Analysis of plasmalogens in red blood cells
Historically, plasmalogen deficiency was identified by measuring plasmalogens as DMAs in erythrocytes.73 Several analytical methods for measuring plasmalogen levels have been published and include gas–liquid chromatography (GC), GC-MS, and liquid chromatography/mass spectrometry (LC-MS) techniques.70,73,97,98,99,100 GC and GC-MS methodologies require solvent extraction of lipids and conversion of fatty acids to fatty acid methyl esters (FAME) and plasmalogens to DMA derivatives by acid methanolysis.74 DMA derivatives are separated by GC using a nonpolar capillary column and plasmalogen levels may be expressed as a ratio of C16:0 DMA and C18:0 DMA compared with their corresponding FAME or quantified using a nonendogenous free fatty acid of similar chain length (e.g., C19:0 free fatty acid). Ratio analysis may have greater sensitivity, as samples from individuals with RCDP have a higher level of long-chain alcohols, which are subsequently converted to C16 fatty acid.101 When GC alone is used, appropriate standards must be analyzed concurrently to confirm relative retention times for DMAs and FAMEs. GC-MS methods use selected-ion monitoring (SIM) mass spectrometry to increase assay specificity by utilizing mass assignments, m/z 255 for C16:0 DMA andm/z 283 for C18:0 DMA, in addition to retention time for accurate identification. More recently, LC-MS methods measuring plasmalogens have been published.99,100 The advantages of these techniques include reduced sample processing time and more accurate quantification using synthetic plasmalogens as internal standards, although these internal standards also could be used in SIM-GC-MS analysis. The disadvantage is that not all plasmalogens are measured, only the major species of the ethanolamine and choline plasmalogens. One source of variability in analyte measurement is the GC injection port. Recovery may be reduced as a result of inadequate passage of DMAs and FAMEs through the injection port due to interaction with septal particles produced during the injection process. Thus, for GC and GC-MS analyses, a specialized septum such as the Merlin microseal septum, which is designed to eliminate septal coring, may be required. Likewise, for LC-MS assays, recovery may be influenced by carryover, as plasmalogens may adhere to LC polyetheretherketone (PEEK) tubing.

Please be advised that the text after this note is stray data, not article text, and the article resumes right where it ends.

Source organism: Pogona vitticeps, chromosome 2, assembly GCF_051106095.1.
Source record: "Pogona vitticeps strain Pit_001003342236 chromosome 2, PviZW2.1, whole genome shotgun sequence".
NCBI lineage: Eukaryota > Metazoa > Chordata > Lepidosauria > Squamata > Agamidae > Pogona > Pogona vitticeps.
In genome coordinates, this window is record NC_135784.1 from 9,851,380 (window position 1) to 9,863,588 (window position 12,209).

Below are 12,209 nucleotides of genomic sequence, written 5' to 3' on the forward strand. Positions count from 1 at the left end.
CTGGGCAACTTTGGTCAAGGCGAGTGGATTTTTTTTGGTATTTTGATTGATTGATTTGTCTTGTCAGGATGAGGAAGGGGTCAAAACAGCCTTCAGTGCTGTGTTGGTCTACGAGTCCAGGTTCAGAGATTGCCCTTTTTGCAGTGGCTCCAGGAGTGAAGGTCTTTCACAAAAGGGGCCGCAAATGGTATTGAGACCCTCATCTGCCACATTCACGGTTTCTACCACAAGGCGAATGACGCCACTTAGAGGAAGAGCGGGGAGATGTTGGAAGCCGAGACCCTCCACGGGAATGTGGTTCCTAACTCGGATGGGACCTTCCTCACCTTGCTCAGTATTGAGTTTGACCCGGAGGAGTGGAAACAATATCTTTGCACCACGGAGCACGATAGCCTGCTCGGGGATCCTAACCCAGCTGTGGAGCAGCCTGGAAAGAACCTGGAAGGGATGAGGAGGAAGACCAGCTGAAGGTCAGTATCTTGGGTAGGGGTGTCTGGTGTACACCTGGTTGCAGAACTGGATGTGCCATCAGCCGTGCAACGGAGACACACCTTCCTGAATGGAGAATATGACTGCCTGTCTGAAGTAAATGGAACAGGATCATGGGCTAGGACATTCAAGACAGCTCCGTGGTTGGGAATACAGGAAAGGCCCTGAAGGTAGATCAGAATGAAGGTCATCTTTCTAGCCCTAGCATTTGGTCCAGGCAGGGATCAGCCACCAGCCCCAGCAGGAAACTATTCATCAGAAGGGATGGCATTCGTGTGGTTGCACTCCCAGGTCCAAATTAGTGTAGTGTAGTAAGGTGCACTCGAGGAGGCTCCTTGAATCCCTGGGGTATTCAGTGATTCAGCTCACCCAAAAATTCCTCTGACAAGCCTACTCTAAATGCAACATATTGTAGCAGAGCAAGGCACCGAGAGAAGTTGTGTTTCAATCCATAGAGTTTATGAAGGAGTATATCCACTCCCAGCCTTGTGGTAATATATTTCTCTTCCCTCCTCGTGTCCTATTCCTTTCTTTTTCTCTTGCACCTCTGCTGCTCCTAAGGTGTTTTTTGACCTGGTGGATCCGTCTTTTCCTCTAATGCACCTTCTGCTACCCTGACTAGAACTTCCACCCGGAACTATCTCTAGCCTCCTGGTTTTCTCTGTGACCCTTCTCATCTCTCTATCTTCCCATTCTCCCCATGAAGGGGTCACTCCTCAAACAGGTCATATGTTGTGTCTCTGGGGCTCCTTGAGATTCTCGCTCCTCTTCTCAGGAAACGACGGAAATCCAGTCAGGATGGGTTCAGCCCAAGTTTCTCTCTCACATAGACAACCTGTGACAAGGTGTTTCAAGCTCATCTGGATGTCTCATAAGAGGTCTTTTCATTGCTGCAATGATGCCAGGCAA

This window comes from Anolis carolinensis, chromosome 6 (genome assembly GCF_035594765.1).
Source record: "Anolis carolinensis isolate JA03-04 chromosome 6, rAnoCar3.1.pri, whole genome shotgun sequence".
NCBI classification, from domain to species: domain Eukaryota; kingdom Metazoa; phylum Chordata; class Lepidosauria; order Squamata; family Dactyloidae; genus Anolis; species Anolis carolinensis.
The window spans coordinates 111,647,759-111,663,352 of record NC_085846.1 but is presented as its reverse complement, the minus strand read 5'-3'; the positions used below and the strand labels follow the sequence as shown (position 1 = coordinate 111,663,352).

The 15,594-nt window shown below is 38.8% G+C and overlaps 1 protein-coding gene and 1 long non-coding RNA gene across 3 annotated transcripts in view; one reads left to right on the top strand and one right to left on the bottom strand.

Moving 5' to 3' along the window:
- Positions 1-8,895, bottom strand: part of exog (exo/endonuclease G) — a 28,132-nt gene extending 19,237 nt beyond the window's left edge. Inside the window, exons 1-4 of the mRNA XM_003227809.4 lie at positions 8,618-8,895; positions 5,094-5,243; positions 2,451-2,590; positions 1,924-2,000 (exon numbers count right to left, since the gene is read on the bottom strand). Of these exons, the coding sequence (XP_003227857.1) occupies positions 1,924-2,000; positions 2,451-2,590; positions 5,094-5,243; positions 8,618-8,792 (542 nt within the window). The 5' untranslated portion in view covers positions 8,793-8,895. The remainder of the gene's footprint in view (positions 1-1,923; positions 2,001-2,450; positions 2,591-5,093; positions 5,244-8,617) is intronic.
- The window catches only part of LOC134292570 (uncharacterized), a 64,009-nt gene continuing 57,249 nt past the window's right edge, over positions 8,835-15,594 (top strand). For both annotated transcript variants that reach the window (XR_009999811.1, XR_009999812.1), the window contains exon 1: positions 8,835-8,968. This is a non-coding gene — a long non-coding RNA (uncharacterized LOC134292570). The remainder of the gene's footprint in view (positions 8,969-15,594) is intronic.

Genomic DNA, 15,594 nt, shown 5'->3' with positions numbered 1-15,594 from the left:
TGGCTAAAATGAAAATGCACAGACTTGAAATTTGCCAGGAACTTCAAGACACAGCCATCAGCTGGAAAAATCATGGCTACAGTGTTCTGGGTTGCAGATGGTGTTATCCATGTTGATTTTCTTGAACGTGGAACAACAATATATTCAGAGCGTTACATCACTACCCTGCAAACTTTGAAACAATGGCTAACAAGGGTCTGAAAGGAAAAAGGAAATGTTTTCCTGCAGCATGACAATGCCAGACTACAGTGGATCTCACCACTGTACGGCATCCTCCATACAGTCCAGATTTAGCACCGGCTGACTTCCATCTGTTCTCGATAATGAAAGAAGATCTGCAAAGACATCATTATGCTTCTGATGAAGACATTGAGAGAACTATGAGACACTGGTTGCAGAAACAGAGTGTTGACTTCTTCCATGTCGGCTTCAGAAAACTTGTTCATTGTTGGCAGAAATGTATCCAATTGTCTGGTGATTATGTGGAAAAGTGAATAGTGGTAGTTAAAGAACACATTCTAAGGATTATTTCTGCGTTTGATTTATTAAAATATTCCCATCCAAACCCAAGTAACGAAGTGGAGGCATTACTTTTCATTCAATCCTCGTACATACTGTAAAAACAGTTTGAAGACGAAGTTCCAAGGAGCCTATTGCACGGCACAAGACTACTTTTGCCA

Conditions affecting plasmalogen synthesis, including PBDs and isolated deficiencies of DHAPAT, AGPS, or FAR1, can lead to reduced plasmalogen levels and ultimately result in an abnormal phenotype. Plasmalogen levels are typically low at birth, gradually increasing to plateau by 6 months of age.102 Because unaffected neonates can have levels that overlap those in older children confirmed to have a PBD, each laboratory, based on their analytical method of choice, must establish age-specific reference intervals. Still, plasmalogen levels in PBD patients may normalize with age,103 decreasing the utility of this assay for the investigation PBDs in older children. In RCDP, the extent of plasmalogen deficiency correlates with phenotypic severity.104 While severely affected individuals have a significant reduction in red blood cell (RBC) plasmalogen content, those with less severe phenotypes show a more modest reduction. In very mild cases, the RBC plasmalogen level may be near normal. While RCDP is often the primary clinical indication for measuring plasmalogen levels, this assay also is performed as part of an overall investigation for inborn errors of metabolism affecting peroxisomal function or assembly. Secondary plasmalogen deficiency has been observed in a number of common conditions such as respiratory disease, inflammatory conditions, Parkinson disease, Down syndrome, and Alzheimer disease.105
Analysis of pipecolic acid in urine and plasma
Amino acid analysis performed with traditional methods, like ion exchange chromatography, can detect L-pipecolic acid when present in large amounts;106 but several more sensitive methods have been developed using mass spectrometry combined with gas or liquid chromatography.74,76,77,107,108,109 Pipecolic acid can be measured by GC-MS in negative74,77 or positive107 mode following derivatization of the amine group with methyl chloroformate, acidic ethyl acetate extraction, and further derivatization with pentafluorobenzyl bromide. Some LC-MS/MS methods do not require sample derivatization, thus requiring smaller sample volumes and less processing time.108,109 A deuterated stable isotope, like 2PA-d11 or 2PA-d9, is utilized as internal standard. Quantitation can be performed by stable isotope dilution or using a calibration curve. 2H5-phenylalanine has also been used as internal standard.108,109 A chiral column can specifically discriminate L-pipecolic acid from the D-enantiomer.108 However, in both affected and normal individuals, the D-enantiomer represents only 2% of pipecolic acid.110